This piece is part of a series of blogs by leading NGOs to call attention to a range of issues that should be raised at the G8 summit at Camp David in rural Maryland from May 18-19.
In 1981, I was a nurse midwife on the Thai/Cambodian border tending to refugees fleeing the terror of Pol Pot. There, I dealt with a mini "baby boom." One side effect of chronic malnutrition -- which was a tragic hallmark for those who survived the genocide -- is very low fertility. Several months later, as nutrition levels started to improve, fertility rates shot up. But for some women, their nutritional state, and particularly low iron levels, led to far too many preventable deaths from hemorrhage, sepsis and other complications. Many babies were either stillborn, pre-term or suffered complications in their first days of life, much of this linked to poor maternal nutrition. And, of course, if a mother died, that child's chances of survival were minimal.
I remember vividly one baby whose mother died. One of the lay midwives who was lactating fed the child for some days while her own baby was suffering. So she had to reduce the amount for the motherless child. At the 11th hour, as the baby was slipping away, a couple who had lost their children in the genocide came forward to adopt the little baby boy. I have no doubt that, without that, he would have been another tragic malnutrition-related statistic. Hopefully he is now a thriving 31-year-old adult.Last week, Save the Children, in its State of the World's Mothers 2012 report, pointed out that malnutrition, related to under-nutrition
is an underlying cause of death for 2.6 million children each year, and leaves millions more with lifelong physical and mental impairments. More than 170 million children do not have the opportunity to reach their full potential because of poor nutrition in the earliest months of life.
This week, G8 leaders gathering in Camp David for their annual summit will have a golden opportunity to rectify that tragedy. We hope that continued economic challenges facing the leaders do not detract from the plight of those who continue to be affected by malnutrition, especially women, children and newborns.
In 2007 and 2008, after increases in food prices caused riots in more than 30 countries and increased the number of hungry people to a historic high of more than 1 billion, G8 leaders came together in L'Aquila, Italy and launched the $22 billion L'Aquila Food Security Initiative to support smallholder agriculture.
A year later, in similar fashion, G8 leaders at their summit in Muskoka, Canada, responding to frightening levels of child and maternal mortality, announced the historic $5 billion Muskoka Initiative on reproductive, maternal, newborn and child health which we considered a game-changer in terms of donor commitments to saving the lives and improving the health of those most vulnerable to preventable disease.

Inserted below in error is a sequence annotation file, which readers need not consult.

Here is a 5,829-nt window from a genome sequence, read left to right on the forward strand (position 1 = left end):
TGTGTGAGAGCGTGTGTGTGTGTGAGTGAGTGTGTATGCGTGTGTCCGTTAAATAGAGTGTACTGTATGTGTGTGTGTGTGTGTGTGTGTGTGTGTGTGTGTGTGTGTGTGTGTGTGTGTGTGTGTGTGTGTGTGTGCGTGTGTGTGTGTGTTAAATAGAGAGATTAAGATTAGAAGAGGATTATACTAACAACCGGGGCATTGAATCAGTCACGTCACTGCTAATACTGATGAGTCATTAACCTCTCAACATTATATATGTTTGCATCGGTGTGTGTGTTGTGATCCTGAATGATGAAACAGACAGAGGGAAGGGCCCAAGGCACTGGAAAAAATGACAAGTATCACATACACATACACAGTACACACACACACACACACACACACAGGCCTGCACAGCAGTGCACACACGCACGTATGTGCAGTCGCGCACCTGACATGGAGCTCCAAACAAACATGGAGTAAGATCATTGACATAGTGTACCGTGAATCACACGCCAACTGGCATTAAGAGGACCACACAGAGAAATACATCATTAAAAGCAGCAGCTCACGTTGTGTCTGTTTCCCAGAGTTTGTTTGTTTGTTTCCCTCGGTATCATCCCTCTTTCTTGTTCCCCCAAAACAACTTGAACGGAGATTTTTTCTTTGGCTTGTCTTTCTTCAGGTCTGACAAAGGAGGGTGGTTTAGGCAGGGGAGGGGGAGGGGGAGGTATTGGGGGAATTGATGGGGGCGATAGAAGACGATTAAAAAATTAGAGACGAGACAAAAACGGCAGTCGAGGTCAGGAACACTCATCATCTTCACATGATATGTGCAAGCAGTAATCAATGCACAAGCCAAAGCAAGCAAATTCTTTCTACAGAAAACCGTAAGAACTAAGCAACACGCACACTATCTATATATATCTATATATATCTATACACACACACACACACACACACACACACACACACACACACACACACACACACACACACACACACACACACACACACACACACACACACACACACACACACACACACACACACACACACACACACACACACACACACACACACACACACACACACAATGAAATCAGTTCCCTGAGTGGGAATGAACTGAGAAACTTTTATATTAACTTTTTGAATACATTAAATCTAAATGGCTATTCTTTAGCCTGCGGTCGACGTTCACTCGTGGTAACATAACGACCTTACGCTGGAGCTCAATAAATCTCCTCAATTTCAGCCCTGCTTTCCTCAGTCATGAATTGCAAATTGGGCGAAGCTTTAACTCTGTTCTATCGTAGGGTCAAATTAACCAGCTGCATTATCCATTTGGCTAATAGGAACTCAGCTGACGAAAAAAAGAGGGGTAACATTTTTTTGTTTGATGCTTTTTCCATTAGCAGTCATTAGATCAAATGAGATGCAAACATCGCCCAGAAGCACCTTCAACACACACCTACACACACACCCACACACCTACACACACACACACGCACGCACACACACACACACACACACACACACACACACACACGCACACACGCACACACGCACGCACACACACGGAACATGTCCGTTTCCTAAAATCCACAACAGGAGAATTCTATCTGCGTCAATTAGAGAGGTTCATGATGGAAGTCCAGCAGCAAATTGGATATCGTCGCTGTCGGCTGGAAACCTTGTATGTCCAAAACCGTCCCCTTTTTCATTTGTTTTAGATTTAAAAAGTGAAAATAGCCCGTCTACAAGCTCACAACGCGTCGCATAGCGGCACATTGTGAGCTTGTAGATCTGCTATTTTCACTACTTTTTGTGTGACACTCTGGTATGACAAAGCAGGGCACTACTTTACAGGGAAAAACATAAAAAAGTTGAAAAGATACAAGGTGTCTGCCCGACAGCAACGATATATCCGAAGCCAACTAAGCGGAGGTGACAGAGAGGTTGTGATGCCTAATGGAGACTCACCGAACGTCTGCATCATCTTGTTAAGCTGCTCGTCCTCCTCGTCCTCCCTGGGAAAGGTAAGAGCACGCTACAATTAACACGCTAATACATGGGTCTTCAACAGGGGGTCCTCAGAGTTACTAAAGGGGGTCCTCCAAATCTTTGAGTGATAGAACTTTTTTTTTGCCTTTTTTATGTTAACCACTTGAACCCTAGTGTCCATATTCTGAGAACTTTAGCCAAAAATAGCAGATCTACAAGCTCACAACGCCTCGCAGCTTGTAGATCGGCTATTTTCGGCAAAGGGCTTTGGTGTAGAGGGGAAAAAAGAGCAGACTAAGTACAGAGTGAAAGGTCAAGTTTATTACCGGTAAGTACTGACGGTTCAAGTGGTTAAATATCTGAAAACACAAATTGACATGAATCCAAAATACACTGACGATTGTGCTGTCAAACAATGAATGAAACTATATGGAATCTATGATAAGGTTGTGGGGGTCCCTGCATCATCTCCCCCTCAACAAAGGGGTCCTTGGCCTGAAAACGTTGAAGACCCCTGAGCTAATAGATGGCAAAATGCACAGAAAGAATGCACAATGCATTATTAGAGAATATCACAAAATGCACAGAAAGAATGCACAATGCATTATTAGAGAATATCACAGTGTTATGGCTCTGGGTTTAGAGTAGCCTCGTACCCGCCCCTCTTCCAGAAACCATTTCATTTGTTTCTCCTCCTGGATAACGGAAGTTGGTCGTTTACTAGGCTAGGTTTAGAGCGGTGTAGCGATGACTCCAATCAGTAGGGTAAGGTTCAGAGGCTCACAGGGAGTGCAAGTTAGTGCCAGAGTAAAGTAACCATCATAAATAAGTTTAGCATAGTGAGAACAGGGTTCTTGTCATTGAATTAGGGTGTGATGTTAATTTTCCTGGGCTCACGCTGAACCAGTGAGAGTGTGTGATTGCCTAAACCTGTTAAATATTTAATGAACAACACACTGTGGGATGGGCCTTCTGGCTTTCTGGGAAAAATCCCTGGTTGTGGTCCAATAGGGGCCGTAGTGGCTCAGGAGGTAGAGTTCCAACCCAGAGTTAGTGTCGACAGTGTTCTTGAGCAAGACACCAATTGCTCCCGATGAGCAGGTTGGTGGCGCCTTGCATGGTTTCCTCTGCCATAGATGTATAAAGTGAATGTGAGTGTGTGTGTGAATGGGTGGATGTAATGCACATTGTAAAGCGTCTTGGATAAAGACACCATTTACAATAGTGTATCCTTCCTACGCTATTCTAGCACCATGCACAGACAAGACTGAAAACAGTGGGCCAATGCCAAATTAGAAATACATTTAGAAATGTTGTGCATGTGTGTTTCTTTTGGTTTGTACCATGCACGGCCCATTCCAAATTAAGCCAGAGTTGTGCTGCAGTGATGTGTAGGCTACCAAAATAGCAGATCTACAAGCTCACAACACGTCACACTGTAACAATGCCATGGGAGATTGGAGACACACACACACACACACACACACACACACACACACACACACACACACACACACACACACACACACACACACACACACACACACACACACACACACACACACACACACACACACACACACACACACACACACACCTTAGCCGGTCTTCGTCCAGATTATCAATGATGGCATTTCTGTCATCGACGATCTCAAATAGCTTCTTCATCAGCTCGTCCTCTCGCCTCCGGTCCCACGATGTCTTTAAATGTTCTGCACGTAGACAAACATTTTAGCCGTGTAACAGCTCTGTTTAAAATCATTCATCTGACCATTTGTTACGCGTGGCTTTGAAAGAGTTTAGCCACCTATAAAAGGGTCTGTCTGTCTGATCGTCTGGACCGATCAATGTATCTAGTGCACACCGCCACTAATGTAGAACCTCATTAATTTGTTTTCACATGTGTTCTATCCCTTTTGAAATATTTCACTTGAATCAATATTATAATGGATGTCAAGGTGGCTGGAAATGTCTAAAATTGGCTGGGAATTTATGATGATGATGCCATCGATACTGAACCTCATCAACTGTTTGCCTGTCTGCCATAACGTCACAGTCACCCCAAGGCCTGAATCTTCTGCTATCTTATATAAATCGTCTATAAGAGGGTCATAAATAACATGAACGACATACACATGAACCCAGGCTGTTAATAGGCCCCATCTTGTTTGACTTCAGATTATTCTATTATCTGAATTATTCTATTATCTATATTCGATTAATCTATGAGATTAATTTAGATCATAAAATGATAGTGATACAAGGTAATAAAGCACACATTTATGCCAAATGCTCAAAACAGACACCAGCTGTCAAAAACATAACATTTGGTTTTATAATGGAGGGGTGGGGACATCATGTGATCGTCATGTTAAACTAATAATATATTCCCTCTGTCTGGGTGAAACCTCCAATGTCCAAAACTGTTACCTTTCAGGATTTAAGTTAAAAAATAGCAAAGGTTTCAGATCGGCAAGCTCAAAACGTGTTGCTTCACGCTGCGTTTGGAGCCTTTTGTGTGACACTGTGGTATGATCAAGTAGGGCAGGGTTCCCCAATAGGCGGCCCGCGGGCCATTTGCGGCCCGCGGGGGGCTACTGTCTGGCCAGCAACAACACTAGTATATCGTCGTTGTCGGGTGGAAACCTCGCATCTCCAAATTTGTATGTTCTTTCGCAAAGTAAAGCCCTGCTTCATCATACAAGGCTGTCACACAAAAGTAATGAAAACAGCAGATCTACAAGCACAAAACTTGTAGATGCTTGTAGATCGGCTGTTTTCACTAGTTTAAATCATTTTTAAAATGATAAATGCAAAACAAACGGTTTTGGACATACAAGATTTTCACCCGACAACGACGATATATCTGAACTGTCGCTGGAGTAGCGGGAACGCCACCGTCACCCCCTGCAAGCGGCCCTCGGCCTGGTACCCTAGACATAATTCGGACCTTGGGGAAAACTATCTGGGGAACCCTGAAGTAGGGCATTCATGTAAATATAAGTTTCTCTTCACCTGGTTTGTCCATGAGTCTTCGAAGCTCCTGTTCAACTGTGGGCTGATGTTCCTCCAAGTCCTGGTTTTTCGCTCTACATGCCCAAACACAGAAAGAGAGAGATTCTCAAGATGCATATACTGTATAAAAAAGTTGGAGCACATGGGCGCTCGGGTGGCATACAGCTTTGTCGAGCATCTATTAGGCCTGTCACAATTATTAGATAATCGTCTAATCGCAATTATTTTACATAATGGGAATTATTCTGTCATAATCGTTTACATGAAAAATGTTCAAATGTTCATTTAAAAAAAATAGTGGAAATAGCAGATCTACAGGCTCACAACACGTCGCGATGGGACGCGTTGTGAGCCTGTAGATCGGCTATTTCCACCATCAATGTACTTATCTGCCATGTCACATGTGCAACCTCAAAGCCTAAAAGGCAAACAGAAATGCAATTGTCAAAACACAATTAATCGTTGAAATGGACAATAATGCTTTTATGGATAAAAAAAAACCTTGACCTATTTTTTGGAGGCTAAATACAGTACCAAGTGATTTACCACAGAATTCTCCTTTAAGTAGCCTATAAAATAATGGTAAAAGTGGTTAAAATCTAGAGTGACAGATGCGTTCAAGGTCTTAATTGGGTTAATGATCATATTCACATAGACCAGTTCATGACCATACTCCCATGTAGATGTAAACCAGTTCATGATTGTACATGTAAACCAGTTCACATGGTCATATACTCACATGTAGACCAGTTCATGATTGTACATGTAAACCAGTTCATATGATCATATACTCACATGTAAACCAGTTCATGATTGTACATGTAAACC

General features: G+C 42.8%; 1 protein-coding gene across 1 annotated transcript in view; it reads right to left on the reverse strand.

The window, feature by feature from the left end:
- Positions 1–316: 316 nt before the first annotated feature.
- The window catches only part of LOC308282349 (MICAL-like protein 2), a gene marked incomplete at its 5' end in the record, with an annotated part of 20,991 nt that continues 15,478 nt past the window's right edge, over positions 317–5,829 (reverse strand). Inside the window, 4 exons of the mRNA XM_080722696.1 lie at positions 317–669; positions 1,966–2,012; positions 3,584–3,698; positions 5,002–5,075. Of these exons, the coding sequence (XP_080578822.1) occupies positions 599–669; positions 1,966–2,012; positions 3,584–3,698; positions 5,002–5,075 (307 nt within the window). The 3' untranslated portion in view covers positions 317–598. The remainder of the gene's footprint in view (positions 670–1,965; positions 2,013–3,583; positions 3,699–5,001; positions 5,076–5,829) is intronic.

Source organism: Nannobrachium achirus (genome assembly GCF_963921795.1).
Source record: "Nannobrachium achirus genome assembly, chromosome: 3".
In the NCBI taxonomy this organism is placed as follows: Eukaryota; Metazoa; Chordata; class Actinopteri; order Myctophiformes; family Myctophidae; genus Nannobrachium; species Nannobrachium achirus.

We are pleased to see that the Obama Administration, the host of this year's G8, has included food security on the G8 agenda and hope that the discussions address not only the production of nutritious food, but also its availability and consumption by vulnerable populations. In particular, we hope G8 leaders commit to action and investment to improve nutrition for mothers and children during the critical 1,000 days from pregnancy to age 2, when nutrition can have a lifelong impact on a child's future in terms of both health and development.
We see reason for hope, and call on the G8 leaders to maintain and build on their 2009 and 2010 pledges to invest in food security and in nutrition for pregnant women, newborn babies and children, in order to significantly reduce under-nutrition over the next 5-10 years.
We are grateful to countries like the U.S., Canada and Spain for making large increases to food security in the first year after the L'Aquila pledge, according to a report released May 4 by ActionAid, and call on other countries to do the same.
Furthermore, my organization and three other leading global health partnerships have sent a letter to G8 leaders asking for the inclusion of a commitment for global health in the G8 Summit declaration and accountability report.
We urge G8 members to support the achievement of the goals set forth in the Global Strategy for Women's and Children's Health which commits to saving the lives of 16 million women and children by 2015.
More specifically, we hope G8 leaders will commit to nutrition targets set forth by the World Health Organization, and will measure their efforts in promoting food security against the following targets:
· A 40 percent reduction of the global number of children under five who are stunted;
· A reduction by two-thirds of low birth weight
· A reduction by half of anemia in women of reproductive age;
· No increase in the prevalence of overweight children;
· And an increase in exclusive breastfeeding during the first six months of life.
We must ensure that many more babies survive the perilous 1,000 days from pregnancy to age 2, like that baby boy whose survival I witnessed in 1981.
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